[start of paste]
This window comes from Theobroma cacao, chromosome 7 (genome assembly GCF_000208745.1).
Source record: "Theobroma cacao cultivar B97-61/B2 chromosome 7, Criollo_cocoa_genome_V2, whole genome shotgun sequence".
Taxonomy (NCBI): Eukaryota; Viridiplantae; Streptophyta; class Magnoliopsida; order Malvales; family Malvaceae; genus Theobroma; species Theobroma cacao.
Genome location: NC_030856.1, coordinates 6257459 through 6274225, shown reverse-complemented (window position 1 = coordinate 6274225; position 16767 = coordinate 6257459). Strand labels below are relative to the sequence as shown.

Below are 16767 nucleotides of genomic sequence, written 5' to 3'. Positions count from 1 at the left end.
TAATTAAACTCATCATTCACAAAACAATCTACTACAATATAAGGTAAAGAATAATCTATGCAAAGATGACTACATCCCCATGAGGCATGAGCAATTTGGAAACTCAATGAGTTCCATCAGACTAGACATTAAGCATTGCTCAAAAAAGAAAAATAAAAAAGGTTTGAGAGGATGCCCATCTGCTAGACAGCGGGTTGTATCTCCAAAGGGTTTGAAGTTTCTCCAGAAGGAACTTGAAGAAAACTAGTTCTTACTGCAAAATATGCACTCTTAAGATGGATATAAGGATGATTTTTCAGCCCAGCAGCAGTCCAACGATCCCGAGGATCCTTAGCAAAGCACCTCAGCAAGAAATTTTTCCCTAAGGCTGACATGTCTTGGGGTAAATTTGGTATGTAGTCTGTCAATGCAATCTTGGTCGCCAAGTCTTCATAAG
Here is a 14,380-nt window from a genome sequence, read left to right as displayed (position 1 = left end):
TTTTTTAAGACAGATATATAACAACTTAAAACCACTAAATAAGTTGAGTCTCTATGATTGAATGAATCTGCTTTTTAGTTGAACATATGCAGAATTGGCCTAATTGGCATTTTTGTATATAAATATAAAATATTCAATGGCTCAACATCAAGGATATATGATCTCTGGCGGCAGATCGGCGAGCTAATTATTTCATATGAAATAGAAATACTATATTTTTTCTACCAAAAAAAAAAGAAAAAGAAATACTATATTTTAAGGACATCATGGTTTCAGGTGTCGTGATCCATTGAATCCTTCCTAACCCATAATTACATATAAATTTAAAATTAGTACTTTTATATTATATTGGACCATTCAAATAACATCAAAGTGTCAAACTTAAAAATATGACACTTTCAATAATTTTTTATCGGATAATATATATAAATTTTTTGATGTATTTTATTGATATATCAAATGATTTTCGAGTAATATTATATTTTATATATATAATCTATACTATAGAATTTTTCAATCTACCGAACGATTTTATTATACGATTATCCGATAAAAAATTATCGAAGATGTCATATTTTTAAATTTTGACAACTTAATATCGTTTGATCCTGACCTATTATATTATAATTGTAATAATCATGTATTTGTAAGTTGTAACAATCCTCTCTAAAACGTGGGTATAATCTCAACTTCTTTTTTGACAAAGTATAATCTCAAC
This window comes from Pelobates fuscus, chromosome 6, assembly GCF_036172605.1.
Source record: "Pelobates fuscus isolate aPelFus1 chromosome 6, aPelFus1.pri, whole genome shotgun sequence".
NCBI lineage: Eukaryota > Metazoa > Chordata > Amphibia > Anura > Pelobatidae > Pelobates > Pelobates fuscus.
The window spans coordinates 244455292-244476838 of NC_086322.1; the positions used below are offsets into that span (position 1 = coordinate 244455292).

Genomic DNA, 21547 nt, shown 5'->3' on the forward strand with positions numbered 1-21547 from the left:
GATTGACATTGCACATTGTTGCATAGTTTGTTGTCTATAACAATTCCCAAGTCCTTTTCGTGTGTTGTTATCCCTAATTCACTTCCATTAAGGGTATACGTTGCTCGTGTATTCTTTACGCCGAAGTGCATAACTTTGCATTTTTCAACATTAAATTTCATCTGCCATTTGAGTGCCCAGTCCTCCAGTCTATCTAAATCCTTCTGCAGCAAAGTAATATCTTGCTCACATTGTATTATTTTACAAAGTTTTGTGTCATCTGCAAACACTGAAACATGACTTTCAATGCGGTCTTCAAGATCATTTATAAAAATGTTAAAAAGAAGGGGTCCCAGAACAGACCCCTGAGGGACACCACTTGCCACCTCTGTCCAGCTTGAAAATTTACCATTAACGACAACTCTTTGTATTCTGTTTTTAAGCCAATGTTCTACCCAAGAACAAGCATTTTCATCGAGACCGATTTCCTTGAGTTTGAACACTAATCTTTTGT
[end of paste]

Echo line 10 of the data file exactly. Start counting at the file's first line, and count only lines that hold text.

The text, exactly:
Source record: "Pelobates fuscus isolate aPelFus1 chromosome 6, aPelFus1.pri, whole genome shotgun sequence".